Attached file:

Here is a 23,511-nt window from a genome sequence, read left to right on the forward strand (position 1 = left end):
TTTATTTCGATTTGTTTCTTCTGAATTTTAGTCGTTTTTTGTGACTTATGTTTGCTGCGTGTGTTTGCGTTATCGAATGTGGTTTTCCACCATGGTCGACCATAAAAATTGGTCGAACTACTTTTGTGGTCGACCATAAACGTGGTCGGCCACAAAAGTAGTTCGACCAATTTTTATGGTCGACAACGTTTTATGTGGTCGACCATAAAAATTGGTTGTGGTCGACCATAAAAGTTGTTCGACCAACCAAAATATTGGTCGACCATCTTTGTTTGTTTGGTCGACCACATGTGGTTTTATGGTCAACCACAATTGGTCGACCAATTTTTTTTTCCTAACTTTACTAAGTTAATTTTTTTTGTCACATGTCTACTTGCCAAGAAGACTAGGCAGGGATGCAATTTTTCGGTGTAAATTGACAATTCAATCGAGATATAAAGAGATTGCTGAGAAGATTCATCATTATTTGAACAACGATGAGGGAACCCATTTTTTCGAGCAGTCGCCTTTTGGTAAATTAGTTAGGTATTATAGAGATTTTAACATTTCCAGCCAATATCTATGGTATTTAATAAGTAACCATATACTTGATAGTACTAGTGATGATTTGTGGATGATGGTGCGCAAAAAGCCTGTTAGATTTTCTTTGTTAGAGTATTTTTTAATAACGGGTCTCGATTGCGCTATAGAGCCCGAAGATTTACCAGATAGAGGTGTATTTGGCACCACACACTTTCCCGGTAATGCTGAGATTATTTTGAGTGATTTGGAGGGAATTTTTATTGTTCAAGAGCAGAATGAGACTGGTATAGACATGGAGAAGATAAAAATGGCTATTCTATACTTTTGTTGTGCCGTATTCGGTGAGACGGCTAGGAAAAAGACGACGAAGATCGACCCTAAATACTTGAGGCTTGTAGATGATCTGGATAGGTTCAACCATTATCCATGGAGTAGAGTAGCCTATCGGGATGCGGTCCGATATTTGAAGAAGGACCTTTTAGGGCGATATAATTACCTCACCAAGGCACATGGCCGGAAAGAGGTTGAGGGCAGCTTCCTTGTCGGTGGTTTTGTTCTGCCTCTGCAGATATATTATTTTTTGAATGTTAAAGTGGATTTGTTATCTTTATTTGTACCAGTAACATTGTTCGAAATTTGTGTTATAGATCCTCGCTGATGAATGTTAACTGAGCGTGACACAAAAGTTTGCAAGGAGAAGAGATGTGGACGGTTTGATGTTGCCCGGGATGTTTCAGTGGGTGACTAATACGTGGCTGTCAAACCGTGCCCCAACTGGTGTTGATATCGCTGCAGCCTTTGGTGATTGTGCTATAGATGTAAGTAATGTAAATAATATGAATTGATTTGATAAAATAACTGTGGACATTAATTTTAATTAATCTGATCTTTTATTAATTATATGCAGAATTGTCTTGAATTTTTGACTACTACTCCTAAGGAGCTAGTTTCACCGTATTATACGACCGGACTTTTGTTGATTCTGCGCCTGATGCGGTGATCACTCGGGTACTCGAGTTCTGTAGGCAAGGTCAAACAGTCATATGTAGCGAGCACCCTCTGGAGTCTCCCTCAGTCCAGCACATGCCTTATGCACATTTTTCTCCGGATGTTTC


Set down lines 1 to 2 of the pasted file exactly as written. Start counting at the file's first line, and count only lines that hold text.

Here is a 23,511-nt window from a genome sequence, read left to right on the forward strand (position 1 = left end):
TTTATTTCGATTTGTTTCTTCTGAATTTTAGTCGTTTTTTGTGACTTATGTTTGCTGCGTGTGTTTGCGTTATCGAATGTGGTTTTCCACCATGGTCGACCATAAAAATTGGTCGAACTACTTTTGTGGTCGACCATAAACGTGGTCGGCCACAAAAGTAGTTCGACCAATTTTTATGGTCGACAACGTTTTATGTGGTCGACCATAAAAATTGGTTGTGGTCGACCATAAAAGTTGTTCGACCAACCAAAATATTGGTCGACCATCTTTGTTTGTTTGGTCGACCACATGTGGTTTTATGGTCAACCACAATTGGTCGACCAATTTTTTTTTCCTAACTTTACTAAGTTAATTTTTTTTGTCACATGTCTACTTGCCAAGAAGACTAGGCAGGGATGCAATTTTTCGGTGTAAATTGACAATTCAATCGAGATATAAAGAGATTGCTGAGAAGATTCATCATTATTTGAACAACGATGAGGGAACCCATTTTTTCGAGCAGTCGCCTTTTGGTAAATTAGTTAGGTATTATAGAGATTTTAACATTTCCAGCCAATATCTATGGTATTTAATAAGTAACCATATACTTGATAGTACTAGTGATGATTTGTGGATGATGGTGCGCAAAAAGCCTGTTAGATTTTCTTTGTTAGAGTATTTTTTAATAACGGGTCTCGATTGCGCTATAGAGCCCGAAGATTTACCAGATAGAGGTGTATTTGGCACCACACACTTTCCCGGTAATGCTGAGATTATTTTGAGTGATTTGGAGGGAATTTTTATTGTTCAAGAGCAGAATGAGACTGGTATAGACATGGAGAAGATAAAAATGGCTATTCTATACTTTTGTTGTGCCGTATTCGGTGAGACGGCTAGGAAAAAGACGACGAAGATCGACCCTAAATACTTGAGGCTTGTAGATGATCTGGATAGGTTCAACCATTATCCATGGAGTAGAGTAGCCTATCGGGATGCGGTCCGATATTTGAAGAAGGACCTTTTAGGGCGATATAATTACCTCACCAAGGCACATGGCCGGAAAGAGGTTGAGGGCAGCTTCCTTGTCGGTGGTTTTGTTCTGCCTCTGCAGATATATTATTTTTTGAATGTTAAAGTGGATTTGTTATCTTTATTTGTACCAGTAACATTGTTCGAAATTTGTGTTATAGATCCTCGCTGATGAATGTTAACTGAGCGTGACACAAAAGTTTGCAAGGAGAAGAGATGTGGACGGTTTGATGTTGCCCGGGATGTTTCAGTGGGTGACTAATACGTGGCTGTCAAACCGTGCCCCAACTGGTGTTGATATCGCTGCAGCCTTTGGTGATTGTGCTATAGATGTAAGTAATGTAAATAATATGAATTGATTTGATAAAATAACTGTGGACATTAATTTTAATTAATCTGATCTTTTATTAATTATATGCAGAATTGTCTTGAATTTTTGACTACTACTCCTAAGGAGCTAGTTTCACCGTATTATACGACCGGACTTTTGTTGATTCTGCGCCTGATGCGGTGATCACTCGGGTACTCGAGTTCTGTAGGCAAGGTCAAACAGTCATATGTAGCGAGCACCCTCTGGAGTCTCCCTCAGTCCAGCACATGCCTTATGCACATTTTTCTCCGGATGTTTC